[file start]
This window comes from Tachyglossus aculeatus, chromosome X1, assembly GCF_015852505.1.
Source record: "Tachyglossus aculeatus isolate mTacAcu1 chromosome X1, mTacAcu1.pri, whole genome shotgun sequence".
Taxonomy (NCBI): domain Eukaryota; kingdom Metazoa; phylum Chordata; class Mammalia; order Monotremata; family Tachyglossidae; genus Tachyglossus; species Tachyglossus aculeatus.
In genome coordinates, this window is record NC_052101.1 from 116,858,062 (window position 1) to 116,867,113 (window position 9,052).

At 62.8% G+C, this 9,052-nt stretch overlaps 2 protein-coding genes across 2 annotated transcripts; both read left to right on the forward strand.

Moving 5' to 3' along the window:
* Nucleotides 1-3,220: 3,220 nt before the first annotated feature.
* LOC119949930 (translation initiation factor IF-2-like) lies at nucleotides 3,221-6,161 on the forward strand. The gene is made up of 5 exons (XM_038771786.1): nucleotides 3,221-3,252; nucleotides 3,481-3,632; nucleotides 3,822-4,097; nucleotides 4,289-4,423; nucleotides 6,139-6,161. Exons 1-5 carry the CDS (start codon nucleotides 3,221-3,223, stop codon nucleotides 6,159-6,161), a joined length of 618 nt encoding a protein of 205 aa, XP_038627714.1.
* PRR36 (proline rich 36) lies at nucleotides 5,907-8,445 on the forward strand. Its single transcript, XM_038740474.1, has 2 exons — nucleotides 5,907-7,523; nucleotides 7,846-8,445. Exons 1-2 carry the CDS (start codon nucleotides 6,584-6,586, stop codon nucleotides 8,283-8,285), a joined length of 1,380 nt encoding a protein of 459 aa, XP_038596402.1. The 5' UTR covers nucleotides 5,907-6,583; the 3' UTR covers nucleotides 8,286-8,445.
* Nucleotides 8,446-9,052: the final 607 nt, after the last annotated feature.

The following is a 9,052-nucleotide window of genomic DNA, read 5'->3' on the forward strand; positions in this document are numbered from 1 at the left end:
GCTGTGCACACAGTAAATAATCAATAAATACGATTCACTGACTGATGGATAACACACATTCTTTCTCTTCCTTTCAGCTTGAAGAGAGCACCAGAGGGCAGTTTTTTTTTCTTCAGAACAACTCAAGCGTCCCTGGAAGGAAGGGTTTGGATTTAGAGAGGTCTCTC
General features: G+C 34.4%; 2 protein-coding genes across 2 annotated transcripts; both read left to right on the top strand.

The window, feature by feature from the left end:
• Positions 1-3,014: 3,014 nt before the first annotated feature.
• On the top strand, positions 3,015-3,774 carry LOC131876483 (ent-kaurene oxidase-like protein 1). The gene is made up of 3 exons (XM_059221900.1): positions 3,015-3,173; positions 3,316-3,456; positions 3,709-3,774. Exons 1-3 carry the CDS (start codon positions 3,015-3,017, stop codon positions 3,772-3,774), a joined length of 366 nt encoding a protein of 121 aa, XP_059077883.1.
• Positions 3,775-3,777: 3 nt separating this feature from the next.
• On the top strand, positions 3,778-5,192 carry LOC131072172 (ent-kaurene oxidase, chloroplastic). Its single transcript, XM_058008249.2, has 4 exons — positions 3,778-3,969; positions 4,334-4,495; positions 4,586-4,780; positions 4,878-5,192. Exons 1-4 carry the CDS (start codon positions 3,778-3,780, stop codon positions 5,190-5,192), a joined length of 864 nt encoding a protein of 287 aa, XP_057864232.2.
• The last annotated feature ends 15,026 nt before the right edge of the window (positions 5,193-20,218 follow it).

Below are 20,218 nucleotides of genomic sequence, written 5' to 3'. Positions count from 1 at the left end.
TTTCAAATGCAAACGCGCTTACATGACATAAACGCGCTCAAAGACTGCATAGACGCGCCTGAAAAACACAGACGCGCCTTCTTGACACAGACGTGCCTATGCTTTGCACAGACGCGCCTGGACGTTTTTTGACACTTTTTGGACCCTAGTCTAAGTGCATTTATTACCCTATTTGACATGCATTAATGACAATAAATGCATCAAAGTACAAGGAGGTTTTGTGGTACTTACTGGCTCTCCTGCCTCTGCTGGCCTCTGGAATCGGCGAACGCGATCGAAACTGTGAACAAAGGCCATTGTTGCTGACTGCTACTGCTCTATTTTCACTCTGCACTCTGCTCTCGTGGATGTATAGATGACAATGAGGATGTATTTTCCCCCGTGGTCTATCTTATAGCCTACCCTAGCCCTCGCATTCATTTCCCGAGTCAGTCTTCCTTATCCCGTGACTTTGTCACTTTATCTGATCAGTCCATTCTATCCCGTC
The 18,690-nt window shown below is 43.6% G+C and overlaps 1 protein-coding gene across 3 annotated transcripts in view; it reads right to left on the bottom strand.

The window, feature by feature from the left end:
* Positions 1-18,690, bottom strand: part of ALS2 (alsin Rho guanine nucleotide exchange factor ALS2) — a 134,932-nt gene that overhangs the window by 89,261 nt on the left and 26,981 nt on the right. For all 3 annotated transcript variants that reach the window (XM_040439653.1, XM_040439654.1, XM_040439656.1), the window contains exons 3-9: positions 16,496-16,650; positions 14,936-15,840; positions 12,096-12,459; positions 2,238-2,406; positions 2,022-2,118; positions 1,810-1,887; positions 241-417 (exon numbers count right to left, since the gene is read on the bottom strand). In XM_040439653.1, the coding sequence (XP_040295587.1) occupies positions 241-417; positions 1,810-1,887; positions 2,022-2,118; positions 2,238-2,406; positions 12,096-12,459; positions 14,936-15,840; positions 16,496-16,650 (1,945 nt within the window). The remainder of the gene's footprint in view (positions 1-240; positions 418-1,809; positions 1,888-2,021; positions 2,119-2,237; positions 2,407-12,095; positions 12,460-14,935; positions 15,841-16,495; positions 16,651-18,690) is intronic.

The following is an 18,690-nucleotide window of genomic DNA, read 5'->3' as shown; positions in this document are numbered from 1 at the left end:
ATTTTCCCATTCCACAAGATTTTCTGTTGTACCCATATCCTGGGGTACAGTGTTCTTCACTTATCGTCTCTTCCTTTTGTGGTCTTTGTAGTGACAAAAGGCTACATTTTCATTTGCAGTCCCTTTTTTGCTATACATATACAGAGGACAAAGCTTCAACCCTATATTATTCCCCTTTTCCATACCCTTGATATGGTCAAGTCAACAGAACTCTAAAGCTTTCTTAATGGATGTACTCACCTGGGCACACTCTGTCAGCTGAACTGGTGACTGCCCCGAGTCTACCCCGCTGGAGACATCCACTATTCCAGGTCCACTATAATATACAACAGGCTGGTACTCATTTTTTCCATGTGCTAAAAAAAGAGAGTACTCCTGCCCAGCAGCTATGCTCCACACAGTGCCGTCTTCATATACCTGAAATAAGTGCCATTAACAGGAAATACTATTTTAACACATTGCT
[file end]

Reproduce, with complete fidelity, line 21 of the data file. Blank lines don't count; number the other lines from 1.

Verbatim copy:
TTTCAAATGCAAACGCGCTTACATGACATAAACGCGCTCAAAGACTGCATAGACGCGCCTGAAAAACACAGACGCGCCTTCTTGACACAGACGTGCCTATGCTTTGCACAGACGCGCCTGGACGTTTTTTGACACTTTTTGGACCCTAGTCTAAGTGCATTTATTACCCTATTTGACATGCATTAATGACAATAAATGCATCAAAGTACAAGGAGGTTTTGTGGTACTTACTGGCTCTCCTGCCTCTGCTGGCCTCTGGAATCGGCGAACGCGATCGAAACTGTGAACAAAGGCCATTGTTGCTGACTGCTACTGCTCTATTTTCACTCTGCACTCTGCTCTCGTGGATGTATAGATGACAATGAGGATGTATTTTCCCCCGTGGTCTATCTTATAGCCTACCCTAGCCCTCGCATTCATTTCCCGAGTCAGTCTTCCTTATCCCGTGACTTTGTCACTTTATCTGATCAGTCCATTCTATCCCGTC